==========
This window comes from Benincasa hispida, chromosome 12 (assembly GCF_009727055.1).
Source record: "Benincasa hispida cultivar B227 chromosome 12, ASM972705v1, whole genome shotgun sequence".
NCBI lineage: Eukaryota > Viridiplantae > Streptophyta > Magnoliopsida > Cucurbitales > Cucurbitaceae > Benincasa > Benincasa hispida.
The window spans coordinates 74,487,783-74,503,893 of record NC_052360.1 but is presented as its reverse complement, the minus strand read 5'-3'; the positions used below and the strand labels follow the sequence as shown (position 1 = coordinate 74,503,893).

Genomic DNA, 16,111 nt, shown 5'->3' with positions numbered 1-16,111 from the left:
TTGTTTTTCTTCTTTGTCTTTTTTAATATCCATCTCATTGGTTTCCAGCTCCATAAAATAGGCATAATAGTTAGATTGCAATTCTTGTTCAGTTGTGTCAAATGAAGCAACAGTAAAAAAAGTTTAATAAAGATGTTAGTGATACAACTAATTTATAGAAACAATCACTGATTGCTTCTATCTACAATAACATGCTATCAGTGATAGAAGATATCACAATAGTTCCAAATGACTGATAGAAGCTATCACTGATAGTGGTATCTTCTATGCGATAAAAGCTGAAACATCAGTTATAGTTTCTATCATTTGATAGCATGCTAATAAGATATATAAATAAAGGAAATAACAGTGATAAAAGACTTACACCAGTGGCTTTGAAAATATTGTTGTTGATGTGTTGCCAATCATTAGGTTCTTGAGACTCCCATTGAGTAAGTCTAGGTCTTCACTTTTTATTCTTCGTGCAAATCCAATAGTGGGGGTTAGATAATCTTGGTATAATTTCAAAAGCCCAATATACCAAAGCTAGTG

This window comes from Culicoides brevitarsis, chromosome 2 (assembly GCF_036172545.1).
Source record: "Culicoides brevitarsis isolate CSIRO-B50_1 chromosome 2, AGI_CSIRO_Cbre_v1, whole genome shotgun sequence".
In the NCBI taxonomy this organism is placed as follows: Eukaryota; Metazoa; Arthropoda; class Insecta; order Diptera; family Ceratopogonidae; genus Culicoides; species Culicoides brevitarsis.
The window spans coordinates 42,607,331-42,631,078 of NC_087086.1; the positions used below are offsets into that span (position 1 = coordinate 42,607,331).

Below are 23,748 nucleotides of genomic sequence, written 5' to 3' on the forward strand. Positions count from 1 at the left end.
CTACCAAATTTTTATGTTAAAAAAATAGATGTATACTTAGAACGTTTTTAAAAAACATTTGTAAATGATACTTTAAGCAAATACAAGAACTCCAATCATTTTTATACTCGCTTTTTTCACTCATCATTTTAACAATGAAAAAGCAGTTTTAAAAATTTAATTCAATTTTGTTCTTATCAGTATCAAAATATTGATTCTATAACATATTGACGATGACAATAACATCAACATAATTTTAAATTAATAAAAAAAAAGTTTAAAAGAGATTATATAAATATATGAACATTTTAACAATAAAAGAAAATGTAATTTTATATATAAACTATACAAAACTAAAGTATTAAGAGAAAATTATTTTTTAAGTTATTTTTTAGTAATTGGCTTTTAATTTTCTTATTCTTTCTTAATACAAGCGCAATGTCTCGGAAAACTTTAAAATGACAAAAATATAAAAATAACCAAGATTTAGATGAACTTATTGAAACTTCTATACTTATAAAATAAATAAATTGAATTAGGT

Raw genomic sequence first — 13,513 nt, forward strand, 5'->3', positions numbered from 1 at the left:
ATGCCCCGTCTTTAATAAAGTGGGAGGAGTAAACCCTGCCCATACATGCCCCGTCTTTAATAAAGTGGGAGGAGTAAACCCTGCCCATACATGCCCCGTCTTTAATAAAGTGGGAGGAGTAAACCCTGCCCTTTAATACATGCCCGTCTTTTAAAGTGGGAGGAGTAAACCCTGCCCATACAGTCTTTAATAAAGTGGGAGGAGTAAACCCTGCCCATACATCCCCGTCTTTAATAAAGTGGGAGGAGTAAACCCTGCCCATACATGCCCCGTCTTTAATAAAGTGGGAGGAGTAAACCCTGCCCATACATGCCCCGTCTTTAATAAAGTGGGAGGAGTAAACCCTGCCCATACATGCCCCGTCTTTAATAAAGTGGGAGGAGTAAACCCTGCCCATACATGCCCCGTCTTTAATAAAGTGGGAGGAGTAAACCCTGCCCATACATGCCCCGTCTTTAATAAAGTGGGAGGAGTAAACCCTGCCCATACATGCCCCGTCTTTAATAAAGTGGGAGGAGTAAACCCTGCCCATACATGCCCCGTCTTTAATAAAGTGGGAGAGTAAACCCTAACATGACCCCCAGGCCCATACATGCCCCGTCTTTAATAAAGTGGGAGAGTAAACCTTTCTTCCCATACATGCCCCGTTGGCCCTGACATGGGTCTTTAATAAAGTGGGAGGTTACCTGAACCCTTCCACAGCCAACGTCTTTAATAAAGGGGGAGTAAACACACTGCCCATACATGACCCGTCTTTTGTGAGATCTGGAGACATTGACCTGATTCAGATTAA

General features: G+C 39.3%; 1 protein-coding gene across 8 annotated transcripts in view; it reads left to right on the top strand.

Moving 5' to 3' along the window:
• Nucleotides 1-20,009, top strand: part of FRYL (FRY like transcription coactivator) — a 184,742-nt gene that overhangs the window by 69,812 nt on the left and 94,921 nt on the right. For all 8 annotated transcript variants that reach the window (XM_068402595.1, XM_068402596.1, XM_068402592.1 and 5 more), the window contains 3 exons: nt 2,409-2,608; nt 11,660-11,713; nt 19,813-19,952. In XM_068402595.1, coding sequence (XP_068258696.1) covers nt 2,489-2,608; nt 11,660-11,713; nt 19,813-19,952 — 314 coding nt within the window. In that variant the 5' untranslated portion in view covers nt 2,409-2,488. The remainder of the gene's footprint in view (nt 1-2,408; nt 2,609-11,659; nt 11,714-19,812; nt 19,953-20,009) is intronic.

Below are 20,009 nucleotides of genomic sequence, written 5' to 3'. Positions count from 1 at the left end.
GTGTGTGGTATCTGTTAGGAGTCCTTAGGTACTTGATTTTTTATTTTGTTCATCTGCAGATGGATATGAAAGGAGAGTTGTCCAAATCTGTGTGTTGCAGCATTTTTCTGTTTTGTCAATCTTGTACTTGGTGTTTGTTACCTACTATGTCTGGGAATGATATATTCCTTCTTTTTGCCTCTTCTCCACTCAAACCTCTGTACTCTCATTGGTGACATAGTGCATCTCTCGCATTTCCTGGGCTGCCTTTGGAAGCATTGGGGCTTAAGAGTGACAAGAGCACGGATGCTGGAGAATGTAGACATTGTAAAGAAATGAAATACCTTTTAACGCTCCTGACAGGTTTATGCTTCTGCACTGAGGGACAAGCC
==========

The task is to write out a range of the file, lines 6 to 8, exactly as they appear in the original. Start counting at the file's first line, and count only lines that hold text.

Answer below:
TTGTTTTTCTTCTTTGTCTTTTTTAATATCCATCTCATTGGTTTCCAGCTCCATAAAATAGGCATAATAGTTAGATTGCAATTCTTGTTCAGTTGTGTCAAATGAAGCAACAGTAAAAAAAGTTTAATAAAGATGTTAGTGATACAACTAATTTATAGAAACAATCACTGATTGCTTCTATCTACAATAACATGCTATCAGTGATAGAAGATATCACAATAGTTCCAAATGACTGATAGAAGCTATCACTGATAGTGGTATCTTCTATGCGATAAAAGCTGAAACATCAGTTATAGTTTCTATCATTTGATAGCATGCTAATAAGATATATAAATAAAGGAAATAACAGTGATAAAAGACTTACACCAGTGGCTTTGAAAATATTGTTGTTGATGTGTTGCCAATCATTAGGTTCTTGAGACTCCCATTGAGTAAGTCTAGGTCTTCACTTTTTATTCTTCGTGCAAATCCAATAGTGGGGGTTAGATAATCTTGGTATAATTTCAAAAGCCCAATATACCAAAGCTAGTG

This window comes from Culicoides brevitarsis, chromosome 2 (assembly GCF_036172545.1).
Source record: "Culicoides brevitarsis isolate CSIRO-B50_1 chromosome 2, AGI_CSIRO_Cbre_v1, whole genome shotgun sequence".